Redefining spaces, roles and responsibilities of different actors necessarily requires restructuring and transforming the sector, which is a critical turn to deal with for organizations and businesses, as well as for women and men within them where there will be losers and winners.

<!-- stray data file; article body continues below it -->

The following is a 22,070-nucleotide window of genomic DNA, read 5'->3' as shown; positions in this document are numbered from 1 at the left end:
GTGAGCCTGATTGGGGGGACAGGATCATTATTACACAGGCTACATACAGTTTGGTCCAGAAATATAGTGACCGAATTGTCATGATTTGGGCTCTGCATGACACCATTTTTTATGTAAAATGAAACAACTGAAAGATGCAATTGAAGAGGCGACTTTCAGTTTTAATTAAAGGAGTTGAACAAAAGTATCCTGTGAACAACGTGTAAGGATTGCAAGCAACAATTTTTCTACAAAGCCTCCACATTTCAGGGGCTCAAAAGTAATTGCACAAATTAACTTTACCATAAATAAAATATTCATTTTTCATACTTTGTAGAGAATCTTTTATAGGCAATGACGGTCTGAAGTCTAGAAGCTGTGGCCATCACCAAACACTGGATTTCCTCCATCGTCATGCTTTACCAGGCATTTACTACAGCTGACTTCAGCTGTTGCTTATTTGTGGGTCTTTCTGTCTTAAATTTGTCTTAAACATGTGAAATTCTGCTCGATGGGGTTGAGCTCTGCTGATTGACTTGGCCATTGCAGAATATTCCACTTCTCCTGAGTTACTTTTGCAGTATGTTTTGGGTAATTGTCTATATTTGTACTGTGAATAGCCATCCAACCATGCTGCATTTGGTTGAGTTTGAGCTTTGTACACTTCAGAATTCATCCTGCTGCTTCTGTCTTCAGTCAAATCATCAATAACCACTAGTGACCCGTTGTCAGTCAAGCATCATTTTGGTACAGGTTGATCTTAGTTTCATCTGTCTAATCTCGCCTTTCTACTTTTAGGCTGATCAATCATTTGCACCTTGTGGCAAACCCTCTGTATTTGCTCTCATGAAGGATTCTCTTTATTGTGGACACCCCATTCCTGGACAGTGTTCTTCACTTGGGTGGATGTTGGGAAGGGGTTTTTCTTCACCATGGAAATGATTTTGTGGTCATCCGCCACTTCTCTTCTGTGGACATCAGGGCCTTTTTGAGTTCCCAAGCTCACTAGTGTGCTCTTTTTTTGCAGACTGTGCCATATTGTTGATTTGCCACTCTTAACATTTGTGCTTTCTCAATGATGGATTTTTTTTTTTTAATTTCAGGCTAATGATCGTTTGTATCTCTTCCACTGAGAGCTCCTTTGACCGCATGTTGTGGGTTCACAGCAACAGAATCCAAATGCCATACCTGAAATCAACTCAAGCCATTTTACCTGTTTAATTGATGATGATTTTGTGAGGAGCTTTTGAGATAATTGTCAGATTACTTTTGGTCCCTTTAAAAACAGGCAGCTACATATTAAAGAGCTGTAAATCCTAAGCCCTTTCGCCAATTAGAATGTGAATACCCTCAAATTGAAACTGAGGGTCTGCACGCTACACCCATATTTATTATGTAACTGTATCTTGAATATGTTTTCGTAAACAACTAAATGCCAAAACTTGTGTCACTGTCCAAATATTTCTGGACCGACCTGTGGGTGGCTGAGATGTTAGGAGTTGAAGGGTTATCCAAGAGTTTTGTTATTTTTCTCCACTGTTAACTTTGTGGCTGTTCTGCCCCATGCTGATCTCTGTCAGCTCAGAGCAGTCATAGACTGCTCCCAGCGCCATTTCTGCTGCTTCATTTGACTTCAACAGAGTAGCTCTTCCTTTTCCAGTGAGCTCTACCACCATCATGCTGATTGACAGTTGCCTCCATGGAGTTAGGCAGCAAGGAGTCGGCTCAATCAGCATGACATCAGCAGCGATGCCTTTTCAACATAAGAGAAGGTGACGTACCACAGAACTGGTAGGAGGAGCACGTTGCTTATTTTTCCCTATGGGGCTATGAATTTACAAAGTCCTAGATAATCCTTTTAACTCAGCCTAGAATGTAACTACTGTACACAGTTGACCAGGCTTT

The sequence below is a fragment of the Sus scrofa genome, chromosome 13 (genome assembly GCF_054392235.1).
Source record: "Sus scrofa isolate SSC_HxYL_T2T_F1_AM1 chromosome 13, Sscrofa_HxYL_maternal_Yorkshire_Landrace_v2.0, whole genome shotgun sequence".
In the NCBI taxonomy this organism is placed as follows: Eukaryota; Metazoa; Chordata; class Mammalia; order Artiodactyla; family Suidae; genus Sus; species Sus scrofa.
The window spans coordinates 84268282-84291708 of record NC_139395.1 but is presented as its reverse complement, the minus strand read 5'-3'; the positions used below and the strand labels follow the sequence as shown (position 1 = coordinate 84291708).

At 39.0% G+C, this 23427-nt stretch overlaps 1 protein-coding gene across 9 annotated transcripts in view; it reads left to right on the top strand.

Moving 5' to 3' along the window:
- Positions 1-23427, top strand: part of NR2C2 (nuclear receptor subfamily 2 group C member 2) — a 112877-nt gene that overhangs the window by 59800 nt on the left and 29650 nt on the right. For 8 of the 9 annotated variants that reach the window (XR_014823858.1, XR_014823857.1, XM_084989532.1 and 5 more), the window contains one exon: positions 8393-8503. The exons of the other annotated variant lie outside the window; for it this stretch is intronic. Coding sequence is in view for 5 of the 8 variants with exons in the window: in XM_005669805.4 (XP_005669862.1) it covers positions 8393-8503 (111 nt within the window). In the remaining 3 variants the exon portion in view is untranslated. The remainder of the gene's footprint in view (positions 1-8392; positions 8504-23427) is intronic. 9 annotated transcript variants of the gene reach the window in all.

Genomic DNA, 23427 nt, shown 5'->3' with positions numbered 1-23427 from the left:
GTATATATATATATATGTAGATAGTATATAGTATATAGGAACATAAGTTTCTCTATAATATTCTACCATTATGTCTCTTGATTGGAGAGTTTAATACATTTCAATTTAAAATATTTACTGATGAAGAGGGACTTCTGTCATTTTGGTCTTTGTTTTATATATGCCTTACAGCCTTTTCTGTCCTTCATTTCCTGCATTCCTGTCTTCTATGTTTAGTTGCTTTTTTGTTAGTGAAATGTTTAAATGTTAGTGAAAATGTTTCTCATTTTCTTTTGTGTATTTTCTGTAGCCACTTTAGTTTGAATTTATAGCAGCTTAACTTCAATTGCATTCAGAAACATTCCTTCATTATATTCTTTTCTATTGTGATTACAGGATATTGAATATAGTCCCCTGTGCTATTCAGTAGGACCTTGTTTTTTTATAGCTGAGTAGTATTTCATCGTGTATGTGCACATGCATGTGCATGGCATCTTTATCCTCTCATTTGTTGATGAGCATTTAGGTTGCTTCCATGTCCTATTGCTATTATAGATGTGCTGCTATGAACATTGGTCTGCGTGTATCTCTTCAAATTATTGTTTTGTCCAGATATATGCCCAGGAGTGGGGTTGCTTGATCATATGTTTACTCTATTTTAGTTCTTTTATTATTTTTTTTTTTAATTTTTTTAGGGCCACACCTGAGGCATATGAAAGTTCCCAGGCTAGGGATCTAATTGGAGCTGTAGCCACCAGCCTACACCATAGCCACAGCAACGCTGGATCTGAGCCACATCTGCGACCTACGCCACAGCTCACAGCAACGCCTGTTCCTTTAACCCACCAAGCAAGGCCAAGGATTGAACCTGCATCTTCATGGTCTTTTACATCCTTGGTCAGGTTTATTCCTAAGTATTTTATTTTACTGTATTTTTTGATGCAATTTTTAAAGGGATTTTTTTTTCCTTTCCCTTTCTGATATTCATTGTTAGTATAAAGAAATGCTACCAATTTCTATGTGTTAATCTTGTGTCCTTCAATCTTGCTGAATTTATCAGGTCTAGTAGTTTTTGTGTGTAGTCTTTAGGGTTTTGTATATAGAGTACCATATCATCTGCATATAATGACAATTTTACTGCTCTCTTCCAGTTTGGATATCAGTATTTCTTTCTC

In the end, the question is not whether this new involvement is a good or bad thing for the industry and especially for beneficiaries but rather to understand that this is an inevitable and fundamental movement, with advantages and disadvantages, bringing both threats and opportunities. Reflection should focus on the means that must equip the sector to have the absorption capacity and reaction to these changes. Beyond the technical adjustment measures on issues of coordination and logistics congestion, the main issue for the humanitarian sector is that of analytical capacity of the interests of economic actors in order to understand the issues and to be in a good position to negotiate. Thus, if the use of institutional funding and more broadly, action in areas of high tension, impose a rigorous analysis of contexts, geopolitical relations, stakeholders interests, ideological confrontations at work or military issues in order to minimize handling or manipulation, engaging with the economic world requires analyzing and understanding its methods, goals and interests to keep negotiation levers and maintain freedom of action. Improving NGOs’ understanding of economic issues and companies interests at stake is needed to reinforce NGOs’ room for action and put NGOS on an equal footing with economic actors. Market logic and competition between donors with different interests can offer a broader independence to recipient organizations.